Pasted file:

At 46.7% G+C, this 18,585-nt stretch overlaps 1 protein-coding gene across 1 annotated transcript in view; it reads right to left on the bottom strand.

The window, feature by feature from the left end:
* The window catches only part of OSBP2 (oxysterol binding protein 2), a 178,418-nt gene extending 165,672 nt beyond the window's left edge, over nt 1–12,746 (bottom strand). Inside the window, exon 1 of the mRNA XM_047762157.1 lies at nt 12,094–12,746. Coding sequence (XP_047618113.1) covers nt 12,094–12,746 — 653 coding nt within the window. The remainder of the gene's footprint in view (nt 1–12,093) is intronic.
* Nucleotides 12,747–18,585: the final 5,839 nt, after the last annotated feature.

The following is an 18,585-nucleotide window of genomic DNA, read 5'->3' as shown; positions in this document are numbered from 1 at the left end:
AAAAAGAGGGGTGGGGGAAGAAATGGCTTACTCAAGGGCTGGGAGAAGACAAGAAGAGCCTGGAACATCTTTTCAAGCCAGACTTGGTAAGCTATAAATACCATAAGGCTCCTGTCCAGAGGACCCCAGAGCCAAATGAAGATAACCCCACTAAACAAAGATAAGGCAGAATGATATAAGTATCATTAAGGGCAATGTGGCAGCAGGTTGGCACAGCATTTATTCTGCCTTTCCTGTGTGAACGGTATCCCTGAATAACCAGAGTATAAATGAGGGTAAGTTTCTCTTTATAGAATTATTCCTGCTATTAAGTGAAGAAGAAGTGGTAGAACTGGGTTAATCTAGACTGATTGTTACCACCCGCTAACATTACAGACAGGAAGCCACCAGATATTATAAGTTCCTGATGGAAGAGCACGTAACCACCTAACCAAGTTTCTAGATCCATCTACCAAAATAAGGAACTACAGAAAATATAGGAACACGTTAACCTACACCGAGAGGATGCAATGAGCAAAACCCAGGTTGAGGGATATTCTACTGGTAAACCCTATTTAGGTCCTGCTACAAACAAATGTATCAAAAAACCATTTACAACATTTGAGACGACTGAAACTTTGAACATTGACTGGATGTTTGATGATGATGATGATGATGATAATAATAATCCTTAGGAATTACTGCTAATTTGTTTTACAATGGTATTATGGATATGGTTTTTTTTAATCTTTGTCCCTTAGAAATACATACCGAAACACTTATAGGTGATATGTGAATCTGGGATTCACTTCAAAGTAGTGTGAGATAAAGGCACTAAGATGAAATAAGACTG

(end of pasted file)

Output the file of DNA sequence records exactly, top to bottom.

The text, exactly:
At 46.7% G+C, this 18,585-nt stretch overlaps 1 protein-coding gene across 1 annotated transcript in view; it reads right to left on the bottom strand.

The window, feature by feature from the left end:
* The window catches only part of OSBP2 (oxysterol binding protein 2), a 178,418-nt gene extending 165,672 nt beyond the window's left edge, over nt 1–12,746 (bottom strand). Inside the window, exon 1 of the mRNA XM_047762157.1 lies at nt 12,094–12,746. Coding sequence (XP_047618113.1) covers nt 12,094–12,746 — 653 coding nt within the window. The remainder of the gene's footprint in view (nt 1–12,093) is intronic.
* Nucleotides 12,747–18,585: the final 5,839 nt, after the last annotated feature.

The following is an 18,585-nucleotide window of genomic DNA, read 5'->3' as shown; positions in this document are numbered from 1 at the left end:
AAAAAGAGGGGTGGGGGAAGAAATGGCTTACTCAAGGGCTGGGAGAAGACAAGAAGAGCCTGGAACATCTTTTCAAGCCAGACTTGGTAAGCTATAAATACCATAAGGCTCCTGTCCAGAGGACCCCAGAGCCAAATGAAGATAACCCCACTAAACAAAGATAAGGCAGAATGATATAAGTATCATTAAGGGCAATGTGGCAGCAGGTTGGCACAGCATTTATTCTGCCTTTCCTGTGTGAACGGTATCCCTGAATAACCAGAGTATAAATGAGGGTAAGTTTCTCTTTATAGAATTATTCCTGCTATTAAGTGAAGAAGAAGTGGTAGAACTGGGTTAATCTAGACTGATTGTTACCACCCGCTAACATTACAGACAGGAAGCCACCAGATATTATAAGTTCCTGATGGAAGAGCACGTAACCACCTAACCAAGTTTCTAGATCCATCTACCAAAATAAGGAACTACAGAAAATATAGGAACACGTTAACCTACACCGAGAGGATGCAATGAGCAAAACCCAGGTTGAGGGATATTCTACTGGTAAACCCTATTTAGGTCCTGCTACAAACAAATGTATCAAAAAACCATTTACAACATTTGAGACGACTGAAACTTTGAACATTGACTGGATGTTTGATGATGATGATGATGATGATAATAATAATCCTTAGGAATTACTGCTAATTTGTTTTACAATGGTATTATGGATATGGTTTTTTTTAATCTTTGTCCCTTAGAAATACATACCGAAACACTTATAGGTGATATGTGAATCTGGGATTCACTTCAAAGTAGTGTGAGATAAAGGCACTAAGATGAAATAAGACTG